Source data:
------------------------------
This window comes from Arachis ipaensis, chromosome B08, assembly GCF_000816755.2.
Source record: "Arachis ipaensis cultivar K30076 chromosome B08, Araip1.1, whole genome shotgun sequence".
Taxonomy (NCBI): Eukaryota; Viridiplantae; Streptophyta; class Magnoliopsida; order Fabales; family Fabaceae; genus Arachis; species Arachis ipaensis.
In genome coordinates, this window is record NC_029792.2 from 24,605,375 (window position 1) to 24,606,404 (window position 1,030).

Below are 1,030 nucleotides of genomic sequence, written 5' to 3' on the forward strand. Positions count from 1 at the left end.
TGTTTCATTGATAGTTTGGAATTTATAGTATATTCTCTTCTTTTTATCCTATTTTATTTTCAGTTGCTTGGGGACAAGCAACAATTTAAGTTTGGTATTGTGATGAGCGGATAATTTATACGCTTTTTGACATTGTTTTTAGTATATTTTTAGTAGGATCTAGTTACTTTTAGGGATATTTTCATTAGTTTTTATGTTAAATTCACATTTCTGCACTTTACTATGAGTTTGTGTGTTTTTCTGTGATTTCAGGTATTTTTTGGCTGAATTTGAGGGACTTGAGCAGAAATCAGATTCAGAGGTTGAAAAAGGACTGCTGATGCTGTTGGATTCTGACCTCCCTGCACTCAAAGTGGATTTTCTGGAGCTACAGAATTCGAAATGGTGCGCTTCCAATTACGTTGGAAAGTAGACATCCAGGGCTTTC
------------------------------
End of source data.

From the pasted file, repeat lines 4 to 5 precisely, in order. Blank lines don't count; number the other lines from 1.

In genome coordinates, this window is record NC_029792.2 from 24,605,375 (window position 1) to 24,606,404 (window position 1,030).

Below are 1,030 nucleotides of genomic sequence, written 5' to 3' on the forward strand. Positions count from 1 at the left end.